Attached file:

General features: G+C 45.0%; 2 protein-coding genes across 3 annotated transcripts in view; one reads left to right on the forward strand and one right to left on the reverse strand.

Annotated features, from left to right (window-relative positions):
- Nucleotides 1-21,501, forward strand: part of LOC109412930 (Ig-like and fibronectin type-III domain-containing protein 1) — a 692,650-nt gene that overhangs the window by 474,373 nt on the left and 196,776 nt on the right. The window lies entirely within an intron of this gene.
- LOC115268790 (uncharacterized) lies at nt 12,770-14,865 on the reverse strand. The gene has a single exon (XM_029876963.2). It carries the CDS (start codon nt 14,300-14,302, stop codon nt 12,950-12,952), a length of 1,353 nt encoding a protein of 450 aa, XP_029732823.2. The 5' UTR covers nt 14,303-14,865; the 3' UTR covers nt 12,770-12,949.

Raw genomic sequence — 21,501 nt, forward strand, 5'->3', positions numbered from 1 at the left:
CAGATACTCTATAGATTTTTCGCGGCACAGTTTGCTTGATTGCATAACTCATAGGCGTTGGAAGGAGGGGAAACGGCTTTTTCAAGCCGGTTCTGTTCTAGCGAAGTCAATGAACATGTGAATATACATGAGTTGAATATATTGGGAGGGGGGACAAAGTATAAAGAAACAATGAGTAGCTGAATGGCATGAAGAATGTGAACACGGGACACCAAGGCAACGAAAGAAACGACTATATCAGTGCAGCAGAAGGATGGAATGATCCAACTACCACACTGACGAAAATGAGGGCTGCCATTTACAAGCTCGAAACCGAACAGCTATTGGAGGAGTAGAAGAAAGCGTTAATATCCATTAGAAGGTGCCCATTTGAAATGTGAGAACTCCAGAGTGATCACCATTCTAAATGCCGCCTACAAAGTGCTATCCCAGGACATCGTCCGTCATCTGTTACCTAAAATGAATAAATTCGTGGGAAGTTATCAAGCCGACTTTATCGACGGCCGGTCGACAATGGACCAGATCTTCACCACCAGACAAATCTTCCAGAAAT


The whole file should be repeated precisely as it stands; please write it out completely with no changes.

General features: G+C 45.0%; 2 protein-coding genes across 3 annotated transcripts in view; one reads left to right on the forward strand and one right to left on the reverse strand.

Annotated features, from left to right (window-relative positions):
- Nucleotides 1-21,501, forward strand: part of LOC109412930 (Ig-like and fibronectin type-III domain-containing protein 1) — a 692,650-nt gene that overhangs the window by 474,373 nt on the left and 196,776 nt on the right. The window lies entirely within an intron of this gene.
- LOC115268790 (uncharacterized) lies at nt 12,770-14,865 on the reverse strand. The gene has a single exon (XM_029876963.2). It carries the CDS (start codon nt 14,300-14,302, stop codon nt 12,950-12,952), a length of 1,353 nt encoding a protein of 450 aa, XP_029732823.2. The 5' UTR covers nt 14,303-14,865; the 3' UTR covers nt 12,770-12,949.

Raw genomic sequence — 21,501 nt, forward strand, 5'->3', positions numbered from 1 at the left:
CAGATACTCTATAGATTTTTCGCGGCACAGTTTGCTTGATTGCATAACTCATAGGCGTTGGAAGGAGGGGAAACGGCTTTTTCAAGCCGGTTCTGTTCTAGCGAAGTCAATGAACATGTGAATATACATGAGTTGAATATATTGGGAGGGGGGACAAAGTATAAAGAAACAATGAGTAGCTGAATGGCATGAAGAATGTGAACACGGGACACCAAGGCAACGAAAGAAACGACTATATCAGTGCAGCAGAAGGATGGAATGATCCAACTACCACACTGACGAAAATGAGGGCTGCCATTTACAAGCTCGAAACCGAACAGCTATTGGAGGAGTAGAAGAAAGCGTTAATATCCATTAGAAGGTGCCCATTTGAAATGTGAGAACTCCAGAGTGATCACCATTCTAAATGCCGCCTACAAAGTGCTATCCCAGGACATCGTCCGTCATCTGTTACCTAAAATGAATAAATTCGTGGGAAGTTATCAAGCCGACTTTATCGACGGCCGGTCGACAATGGACCAGATCTTCACCACCAGACAAATCTTCCAGAAAT